THE issue of UWI’s termination of the short-term contract of Prof Brendan Bain is not at all about academic freedom. Those who say that it is are misinformed, with perhaps a few who are simply being opportunistic.
It is not even about whether or not the statement in Bain’s court testimony was true or untrue. At the core, it is about a programme leader publicly undermining the very programme and principles he was mandated to support. By his words and action, he voluntarily aligned himself with, and gave endorsement to, a diametrically opposed, unacceptable message on an issue of grave import for the UWI.
The essence of the harm, therefore, more so than the content of the words that Prof Bain spoke, is the fact that an authoritative leader of the UWI spoke with one voice with a litigant party whose purpose and objectives are in direct conflict with the policies of Caribbean HIV/AIDS Regional Training (CHART) Network and the UWI.
This litigant clearly advocates the retention of a discriminatory regime that excludes persons from enjoying rights of equality on the basis of their sexual orientation. Consequently, the testimony instantly became associated with the UWI in deeply negative and enduring ways, placing deep question marks on the UWI’s integrity and on its public commitment, not only to progressive notions of public health and HIV programming, but more fundamentally, to non-discrimination, equal opportunity, justice and human rights.
It is a fact that the elimination of discrimination on the ground of sexual orientation is a key ingredient of the UWI’s HIV programming, which Prof Bain had the honour to lead for many years and about which he testified.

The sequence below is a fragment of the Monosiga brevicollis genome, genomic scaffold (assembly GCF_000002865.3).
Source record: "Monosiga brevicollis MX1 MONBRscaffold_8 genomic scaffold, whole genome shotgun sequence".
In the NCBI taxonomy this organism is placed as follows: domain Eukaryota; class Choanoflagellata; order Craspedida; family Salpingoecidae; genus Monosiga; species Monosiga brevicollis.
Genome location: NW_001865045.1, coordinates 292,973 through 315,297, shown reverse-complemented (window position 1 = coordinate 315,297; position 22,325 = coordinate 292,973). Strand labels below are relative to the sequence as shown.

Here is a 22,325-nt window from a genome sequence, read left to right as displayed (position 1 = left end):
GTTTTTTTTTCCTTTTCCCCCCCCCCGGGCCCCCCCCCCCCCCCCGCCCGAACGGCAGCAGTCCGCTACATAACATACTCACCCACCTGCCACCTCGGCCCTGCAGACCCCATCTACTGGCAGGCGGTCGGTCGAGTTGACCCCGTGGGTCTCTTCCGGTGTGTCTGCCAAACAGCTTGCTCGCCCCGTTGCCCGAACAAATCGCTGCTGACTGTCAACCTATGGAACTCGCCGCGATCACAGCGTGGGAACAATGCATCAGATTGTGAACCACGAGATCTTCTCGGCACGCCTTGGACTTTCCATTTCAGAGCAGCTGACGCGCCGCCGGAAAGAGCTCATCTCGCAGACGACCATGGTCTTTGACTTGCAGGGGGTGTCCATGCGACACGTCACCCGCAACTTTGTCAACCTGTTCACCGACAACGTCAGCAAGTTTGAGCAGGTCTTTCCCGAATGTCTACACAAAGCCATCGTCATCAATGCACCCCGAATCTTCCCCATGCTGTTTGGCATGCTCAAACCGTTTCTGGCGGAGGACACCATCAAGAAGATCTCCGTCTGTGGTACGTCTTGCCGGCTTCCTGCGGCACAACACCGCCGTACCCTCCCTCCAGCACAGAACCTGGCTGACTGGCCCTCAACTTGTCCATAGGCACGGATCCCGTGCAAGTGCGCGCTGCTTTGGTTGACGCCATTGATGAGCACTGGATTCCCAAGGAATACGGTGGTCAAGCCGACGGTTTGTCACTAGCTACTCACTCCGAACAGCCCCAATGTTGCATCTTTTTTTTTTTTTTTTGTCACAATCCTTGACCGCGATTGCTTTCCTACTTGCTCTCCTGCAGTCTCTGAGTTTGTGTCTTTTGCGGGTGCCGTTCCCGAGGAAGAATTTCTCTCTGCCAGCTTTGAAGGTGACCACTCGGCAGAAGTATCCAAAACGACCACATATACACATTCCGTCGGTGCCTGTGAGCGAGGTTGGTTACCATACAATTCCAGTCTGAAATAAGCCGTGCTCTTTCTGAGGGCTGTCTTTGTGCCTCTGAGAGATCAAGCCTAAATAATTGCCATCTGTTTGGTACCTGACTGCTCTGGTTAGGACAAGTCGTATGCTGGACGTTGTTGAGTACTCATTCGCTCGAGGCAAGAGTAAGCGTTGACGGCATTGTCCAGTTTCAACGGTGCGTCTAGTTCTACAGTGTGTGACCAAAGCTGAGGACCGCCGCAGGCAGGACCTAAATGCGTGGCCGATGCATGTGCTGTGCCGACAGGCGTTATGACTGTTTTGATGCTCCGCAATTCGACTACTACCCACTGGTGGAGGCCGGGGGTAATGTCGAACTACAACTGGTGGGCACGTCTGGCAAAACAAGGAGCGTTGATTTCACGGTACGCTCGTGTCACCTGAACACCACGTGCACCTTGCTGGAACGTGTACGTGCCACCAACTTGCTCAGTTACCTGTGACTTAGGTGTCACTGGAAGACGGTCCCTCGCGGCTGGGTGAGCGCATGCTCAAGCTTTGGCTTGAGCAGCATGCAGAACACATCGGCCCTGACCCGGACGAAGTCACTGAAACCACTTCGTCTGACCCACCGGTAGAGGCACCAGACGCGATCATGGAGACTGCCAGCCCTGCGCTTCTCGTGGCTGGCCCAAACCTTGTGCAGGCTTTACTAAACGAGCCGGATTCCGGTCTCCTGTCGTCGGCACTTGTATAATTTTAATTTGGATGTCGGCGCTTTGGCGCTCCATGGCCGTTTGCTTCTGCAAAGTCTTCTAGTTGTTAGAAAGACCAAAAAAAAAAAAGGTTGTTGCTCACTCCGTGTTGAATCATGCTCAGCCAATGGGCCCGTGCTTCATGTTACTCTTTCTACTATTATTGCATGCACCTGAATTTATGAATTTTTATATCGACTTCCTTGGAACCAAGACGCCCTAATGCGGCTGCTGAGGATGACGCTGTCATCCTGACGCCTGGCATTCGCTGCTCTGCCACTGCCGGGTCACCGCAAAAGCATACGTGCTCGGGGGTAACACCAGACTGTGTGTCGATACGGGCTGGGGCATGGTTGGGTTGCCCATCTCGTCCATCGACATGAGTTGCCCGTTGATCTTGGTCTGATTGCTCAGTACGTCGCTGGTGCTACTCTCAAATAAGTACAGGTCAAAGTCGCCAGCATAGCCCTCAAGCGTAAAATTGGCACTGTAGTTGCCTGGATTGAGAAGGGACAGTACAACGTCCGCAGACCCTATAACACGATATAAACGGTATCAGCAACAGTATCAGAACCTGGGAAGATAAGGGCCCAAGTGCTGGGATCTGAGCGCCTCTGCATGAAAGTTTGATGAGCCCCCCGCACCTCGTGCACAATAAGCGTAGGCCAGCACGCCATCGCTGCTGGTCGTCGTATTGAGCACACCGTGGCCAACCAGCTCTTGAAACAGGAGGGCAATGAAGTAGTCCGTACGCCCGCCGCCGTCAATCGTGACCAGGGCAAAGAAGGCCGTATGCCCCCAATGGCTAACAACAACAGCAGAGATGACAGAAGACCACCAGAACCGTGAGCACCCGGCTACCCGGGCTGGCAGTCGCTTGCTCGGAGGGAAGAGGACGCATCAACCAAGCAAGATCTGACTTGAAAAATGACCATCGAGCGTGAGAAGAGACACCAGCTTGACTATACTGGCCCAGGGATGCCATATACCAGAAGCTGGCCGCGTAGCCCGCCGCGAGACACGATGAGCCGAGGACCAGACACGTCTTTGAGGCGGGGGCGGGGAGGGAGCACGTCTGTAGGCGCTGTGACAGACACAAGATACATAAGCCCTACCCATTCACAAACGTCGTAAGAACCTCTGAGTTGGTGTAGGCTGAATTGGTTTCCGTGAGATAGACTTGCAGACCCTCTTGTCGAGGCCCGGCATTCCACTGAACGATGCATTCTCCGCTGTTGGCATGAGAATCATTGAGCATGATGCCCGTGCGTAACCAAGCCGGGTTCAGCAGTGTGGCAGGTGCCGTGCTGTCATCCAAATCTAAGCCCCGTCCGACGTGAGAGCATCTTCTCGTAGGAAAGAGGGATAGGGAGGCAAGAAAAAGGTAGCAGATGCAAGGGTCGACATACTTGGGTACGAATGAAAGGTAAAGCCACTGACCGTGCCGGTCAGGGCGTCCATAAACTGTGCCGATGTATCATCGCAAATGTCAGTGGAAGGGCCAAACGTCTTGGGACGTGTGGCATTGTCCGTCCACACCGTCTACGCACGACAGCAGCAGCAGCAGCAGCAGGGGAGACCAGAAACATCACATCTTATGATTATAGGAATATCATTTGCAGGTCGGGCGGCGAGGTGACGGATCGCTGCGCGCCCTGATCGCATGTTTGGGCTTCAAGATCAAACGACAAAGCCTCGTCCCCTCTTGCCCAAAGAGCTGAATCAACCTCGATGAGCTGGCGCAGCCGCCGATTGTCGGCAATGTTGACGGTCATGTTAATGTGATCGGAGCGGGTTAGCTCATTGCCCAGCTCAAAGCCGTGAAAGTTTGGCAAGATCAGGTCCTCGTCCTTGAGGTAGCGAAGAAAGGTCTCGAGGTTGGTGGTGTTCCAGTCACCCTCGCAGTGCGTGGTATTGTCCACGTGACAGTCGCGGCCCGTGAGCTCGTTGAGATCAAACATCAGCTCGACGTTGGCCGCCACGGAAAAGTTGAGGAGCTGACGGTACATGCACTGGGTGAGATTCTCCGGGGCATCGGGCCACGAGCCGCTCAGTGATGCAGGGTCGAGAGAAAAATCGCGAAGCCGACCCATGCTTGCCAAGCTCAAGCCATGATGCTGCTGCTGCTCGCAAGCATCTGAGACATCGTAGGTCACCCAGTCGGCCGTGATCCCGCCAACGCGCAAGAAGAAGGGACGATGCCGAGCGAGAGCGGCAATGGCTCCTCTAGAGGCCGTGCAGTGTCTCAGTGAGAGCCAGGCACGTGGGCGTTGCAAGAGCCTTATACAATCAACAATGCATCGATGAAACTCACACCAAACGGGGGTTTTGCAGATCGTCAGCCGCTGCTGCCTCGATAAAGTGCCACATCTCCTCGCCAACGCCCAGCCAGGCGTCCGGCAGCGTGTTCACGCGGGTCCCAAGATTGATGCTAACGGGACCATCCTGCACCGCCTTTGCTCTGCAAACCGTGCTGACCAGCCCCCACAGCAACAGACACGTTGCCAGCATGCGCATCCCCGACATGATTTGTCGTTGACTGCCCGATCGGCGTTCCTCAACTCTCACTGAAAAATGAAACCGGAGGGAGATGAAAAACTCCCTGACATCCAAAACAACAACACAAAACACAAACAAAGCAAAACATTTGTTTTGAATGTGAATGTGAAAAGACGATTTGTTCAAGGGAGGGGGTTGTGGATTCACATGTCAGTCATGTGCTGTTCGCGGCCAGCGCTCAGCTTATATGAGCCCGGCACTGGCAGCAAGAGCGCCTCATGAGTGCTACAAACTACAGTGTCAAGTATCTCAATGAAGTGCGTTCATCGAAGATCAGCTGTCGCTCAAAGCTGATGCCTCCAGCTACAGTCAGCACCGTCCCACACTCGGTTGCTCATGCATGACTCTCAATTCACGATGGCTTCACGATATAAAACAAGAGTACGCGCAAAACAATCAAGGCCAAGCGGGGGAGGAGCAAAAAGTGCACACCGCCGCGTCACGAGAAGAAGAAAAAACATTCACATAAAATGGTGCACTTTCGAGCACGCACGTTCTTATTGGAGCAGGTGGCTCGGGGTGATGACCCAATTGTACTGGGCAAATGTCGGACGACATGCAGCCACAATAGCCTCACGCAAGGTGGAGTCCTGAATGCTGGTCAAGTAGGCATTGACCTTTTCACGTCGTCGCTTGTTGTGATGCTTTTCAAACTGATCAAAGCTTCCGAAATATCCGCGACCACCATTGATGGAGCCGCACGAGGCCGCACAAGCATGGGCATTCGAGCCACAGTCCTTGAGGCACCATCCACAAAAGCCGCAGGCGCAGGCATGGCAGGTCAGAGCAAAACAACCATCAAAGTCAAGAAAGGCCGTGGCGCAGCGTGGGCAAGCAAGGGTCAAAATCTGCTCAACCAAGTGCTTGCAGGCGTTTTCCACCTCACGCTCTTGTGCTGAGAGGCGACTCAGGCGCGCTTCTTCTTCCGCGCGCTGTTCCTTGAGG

Significantly, too, the mandate of PEPFAR and the Global Fund for AIDS, which funds CHART, is “to develop programmes aimed at reducing HIV-related stigma”. The mission of UWI’s HIV programming, HARP, as well as CHART, from the very beginning, has co-existed with a human rights agenda, a central plank of which is the need to abolish discriminatory laws on sexual orientation.
This is incontestable and no one associated with it can ever claim to have been unaware of this. I can speak authoritatively to this as one who has been intimately involved with the work of the programme from its inception. Further, as an HIV and law consultant who has been actively engaged for over 20 years in policy development across the region for governments, international organisations and NGOs, including on important issues of human rights and justice, I understand why this must be so.
Having participated in several seminars, workshops and sessions on HIV with Prof Bain, I have witnessed first-hand that in each and every one, an important aspect of the discussions and recommendations has been the need to eliminate discrimination and stigma as a result of sexual identity, which co-exist with HIV concerns, making treatment more difficult.
This enlightened position has certainly become part of the UWI’s core values. It is demonstrable, therefore, that UWI’s HIV programming itself is closely aligned to and even dependent on, an egalitarian world view which rejects discrimination on the grounds of sexual difference.
Prof Bain’s long-standing and excellent work on HIV and public health is without question. Ironically, it is precisely because of his high profile that his remarks and chosen association are so damaging to UWI’s reputation and credibility.
The retention of Prof Bain in such circumstances threatened to destroy much of the hard-fought gains and trust that UWI has won in the fight against the scourge of HIV and discrimination in general and seriously undermined its own institutional interests. In this context, such testimony cannot be viewed as a mere personal viewpoint, isolated and insulated from CHART and the UWI’s policy position.
Indeed, typically, the very reason authorities like Prof Bain are called upon to speak is because of their professional capacity, which is inextricably linked with the institution, the UWI. Thus, Prof Bain cannot separate his personal views from these comments that have come to represent the institution that is the UWI, which is why they are viewed as harmful and irresponsible.
There is indeed room within an academic institution for individual intellectuals to pontificate about what they view as acceptable inequalities in our societies based on sexual identity, or even race, or religion, or any such thing and supposed scientific bases that support those views. However, the academic institution must draw the line when that individual opinion, intentionally or not, becomes associated with the view of the institution itself. —Courtesy Jamaica Observer